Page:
National Sticky Bun Day on February 21st recognizes a delicious pastry that comes rolled up and dripping with a sweet, sugary topping. They’re perfect with a hot cup of coffee in the morning or as an after-dinner sweet!
Known as “schnecken” meaning snail, the sticky bun is rolled into a sweet spiral resembling its German name. Still considered to be a Pennsylvania specialty, many believed the sticky bun’s origin in the United States began in the 19th century. German settlers brought their baking traditions with them when they began settling in and around Philadelphia.
Most often served for breakfast or as a dessert, sticky buns consist of rolled pieces of leavened dough. Most contain brown sugar and sometimes cinnamon. Before the dough is placed in the pan, the pan is lined with sticky sweet ingredients such as maple syrup, honey, nuts, sugar, and butter. When the buns are finished baking, the baker flips the pan upside-down so the sticky bottom becomes the topping.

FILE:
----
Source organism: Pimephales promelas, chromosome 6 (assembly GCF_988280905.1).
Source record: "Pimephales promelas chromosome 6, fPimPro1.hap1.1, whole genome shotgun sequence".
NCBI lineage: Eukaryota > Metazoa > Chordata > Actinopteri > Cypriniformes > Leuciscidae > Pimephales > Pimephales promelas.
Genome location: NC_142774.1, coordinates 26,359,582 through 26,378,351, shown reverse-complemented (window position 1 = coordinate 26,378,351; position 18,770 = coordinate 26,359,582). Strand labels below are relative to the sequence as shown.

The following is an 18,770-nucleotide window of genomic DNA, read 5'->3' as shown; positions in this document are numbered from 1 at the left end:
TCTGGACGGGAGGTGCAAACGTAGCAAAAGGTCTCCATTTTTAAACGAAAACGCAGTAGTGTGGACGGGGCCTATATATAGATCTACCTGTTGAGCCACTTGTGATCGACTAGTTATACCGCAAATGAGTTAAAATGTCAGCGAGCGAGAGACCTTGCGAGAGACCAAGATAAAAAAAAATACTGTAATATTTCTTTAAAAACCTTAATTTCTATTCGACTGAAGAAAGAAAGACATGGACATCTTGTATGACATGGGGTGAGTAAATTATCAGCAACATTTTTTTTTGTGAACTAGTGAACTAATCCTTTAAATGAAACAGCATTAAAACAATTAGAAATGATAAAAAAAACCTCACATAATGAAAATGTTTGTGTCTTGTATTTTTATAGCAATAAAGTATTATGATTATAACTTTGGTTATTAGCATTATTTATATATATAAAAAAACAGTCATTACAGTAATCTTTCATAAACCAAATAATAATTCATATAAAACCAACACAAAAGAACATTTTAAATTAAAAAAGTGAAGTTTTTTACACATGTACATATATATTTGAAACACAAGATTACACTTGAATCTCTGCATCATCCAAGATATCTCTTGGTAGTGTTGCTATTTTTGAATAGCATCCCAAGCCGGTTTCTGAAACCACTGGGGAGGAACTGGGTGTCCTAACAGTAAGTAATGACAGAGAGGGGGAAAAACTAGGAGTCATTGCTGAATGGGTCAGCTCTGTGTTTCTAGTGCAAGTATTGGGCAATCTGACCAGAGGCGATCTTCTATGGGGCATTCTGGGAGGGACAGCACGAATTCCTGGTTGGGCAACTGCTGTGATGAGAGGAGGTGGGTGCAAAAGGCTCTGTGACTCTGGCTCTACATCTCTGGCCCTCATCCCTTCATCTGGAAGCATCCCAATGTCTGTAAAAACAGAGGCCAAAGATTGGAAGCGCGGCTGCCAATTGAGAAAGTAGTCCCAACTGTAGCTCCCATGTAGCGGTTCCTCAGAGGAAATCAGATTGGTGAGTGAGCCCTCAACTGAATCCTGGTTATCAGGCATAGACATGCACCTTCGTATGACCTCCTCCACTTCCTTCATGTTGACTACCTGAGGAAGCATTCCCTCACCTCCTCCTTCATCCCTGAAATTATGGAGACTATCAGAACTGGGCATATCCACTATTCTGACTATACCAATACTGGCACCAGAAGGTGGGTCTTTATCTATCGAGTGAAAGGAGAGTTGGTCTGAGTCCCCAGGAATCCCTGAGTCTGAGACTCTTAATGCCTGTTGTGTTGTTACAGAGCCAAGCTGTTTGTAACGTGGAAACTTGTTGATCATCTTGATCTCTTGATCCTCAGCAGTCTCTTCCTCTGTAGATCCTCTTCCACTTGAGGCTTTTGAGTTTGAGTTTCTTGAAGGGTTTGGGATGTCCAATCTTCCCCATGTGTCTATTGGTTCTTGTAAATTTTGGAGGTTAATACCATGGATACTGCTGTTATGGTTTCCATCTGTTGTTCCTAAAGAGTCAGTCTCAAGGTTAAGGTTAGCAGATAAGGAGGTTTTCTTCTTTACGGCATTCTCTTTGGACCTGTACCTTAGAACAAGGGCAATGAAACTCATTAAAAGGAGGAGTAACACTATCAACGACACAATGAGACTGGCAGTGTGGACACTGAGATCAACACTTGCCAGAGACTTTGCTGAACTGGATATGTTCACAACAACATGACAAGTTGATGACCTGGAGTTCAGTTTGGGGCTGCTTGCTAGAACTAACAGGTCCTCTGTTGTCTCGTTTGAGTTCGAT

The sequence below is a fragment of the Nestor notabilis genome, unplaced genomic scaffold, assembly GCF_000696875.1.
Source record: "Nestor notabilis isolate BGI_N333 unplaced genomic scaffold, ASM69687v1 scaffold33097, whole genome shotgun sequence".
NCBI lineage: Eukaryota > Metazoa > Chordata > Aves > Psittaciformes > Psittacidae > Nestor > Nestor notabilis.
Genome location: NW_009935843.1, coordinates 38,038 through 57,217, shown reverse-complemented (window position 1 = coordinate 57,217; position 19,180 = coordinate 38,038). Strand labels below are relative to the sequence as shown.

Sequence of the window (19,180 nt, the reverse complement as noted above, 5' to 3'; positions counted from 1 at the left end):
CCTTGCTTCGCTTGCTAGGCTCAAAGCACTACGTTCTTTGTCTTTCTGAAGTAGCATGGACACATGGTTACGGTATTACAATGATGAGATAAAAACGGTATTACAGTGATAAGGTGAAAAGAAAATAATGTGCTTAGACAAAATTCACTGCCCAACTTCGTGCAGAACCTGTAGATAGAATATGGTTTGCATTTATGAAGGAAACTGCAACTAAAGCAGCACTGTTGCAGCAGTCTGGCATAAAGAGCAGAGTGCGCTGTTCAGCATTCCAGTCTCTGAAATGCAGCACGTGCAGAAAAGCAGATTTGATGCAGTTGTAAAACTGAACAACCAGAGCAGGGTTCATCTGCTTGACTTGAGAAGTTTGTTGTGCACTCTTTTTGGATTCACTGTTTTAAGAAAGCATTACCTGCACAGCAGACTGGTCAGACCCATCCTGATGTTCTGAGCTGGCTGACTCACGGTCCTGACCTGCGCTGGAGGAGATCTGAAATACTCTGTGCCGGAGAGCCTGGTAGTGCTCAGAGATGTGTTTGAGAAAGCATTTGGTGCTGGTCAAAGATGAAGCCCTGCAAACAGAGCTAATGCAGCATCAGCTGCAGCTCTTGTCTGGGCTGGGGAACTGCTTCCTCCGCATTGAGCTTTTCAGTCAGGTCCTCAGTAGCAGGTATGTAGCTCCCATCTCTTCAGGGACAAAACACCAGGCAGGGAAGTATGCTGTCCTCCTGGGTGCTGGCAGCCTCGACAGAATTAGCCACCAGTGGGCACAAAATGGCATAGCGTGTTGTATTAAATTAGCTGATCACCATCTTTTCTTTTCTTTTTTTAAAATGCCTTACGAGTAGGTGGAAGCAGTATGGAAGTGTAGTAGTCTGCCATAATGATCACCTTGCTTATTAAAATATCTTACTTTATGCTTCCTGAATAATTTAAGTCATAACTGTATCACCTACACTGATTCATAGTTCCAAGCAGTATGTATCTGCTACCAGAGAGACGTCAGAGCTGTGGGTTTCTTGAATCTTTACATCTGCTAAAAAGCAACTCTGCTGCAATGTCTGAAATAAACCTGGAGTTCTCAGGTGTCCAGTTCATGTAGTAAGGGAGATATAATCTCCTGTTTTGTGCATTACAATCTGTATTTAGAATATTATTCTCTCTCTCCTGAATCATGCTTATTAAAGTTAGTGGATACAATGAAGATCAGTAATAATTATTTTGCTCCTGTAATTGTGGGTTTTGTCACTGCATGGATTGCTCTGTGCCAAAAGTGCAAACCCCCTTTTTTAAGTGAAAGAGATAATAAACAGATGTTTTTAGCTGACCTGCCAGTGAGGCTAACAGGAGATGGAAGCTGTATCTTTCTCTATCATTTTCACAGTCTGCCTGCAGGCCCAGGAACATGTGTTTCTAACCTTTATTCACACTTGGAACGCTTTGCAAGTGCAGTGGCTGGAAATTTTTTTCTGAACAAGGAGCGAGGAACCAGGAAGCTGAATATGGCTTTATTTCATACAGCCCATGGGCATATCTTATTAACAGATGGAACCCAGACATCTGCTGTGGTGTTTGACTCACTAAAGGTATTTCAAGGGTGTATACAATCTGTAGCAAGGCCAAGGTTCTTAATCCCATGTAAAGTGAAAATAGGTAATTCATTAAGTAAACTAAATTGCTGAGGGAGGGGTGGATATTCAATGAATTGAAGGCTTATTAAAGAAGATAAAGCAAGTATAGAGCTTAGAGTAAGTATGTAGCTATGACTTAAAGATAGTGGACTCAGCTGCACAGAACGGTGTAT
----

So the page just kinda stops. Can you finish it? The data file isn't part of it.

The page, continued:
Famous cousins to the sticky bun are the cinnamon roll, caramel roll and monkey bread.
HOW TO OBSERVE #NationalStickyBunDay
If you are craving this delicious sticky delight, try making some of your own with one of these sticky bun recipes. You can also stop by your local bakery and pick up their freshly baked sticky buns. Serve them with tea, coffee, or hot cocoa.
Use #NationalStickyBunDay to post on social media.
NATIONAL STICKY BUN DAY HISTORY
While enjoying a sticky bun, we’ll continue researching the origin of this sweet day.
Sticky Bun FAQ
Q. What kinds of nuts are best on sticky buns?
A. Pecans and walnuts are quite popular in sticky bun recipes.
Q. What kinds of spices usually go into sticky buns?
A. Common (and delicious) spices that usually go into sticky bun recipes include cinnamon, ginger, and star anise.
Q. Can I freeze leftover sticky buns?
A. We’re not sure what a leftover sticky bun is, but yes, you can freeze sticky buns. Wrap them well and place them in a freezer-safe container.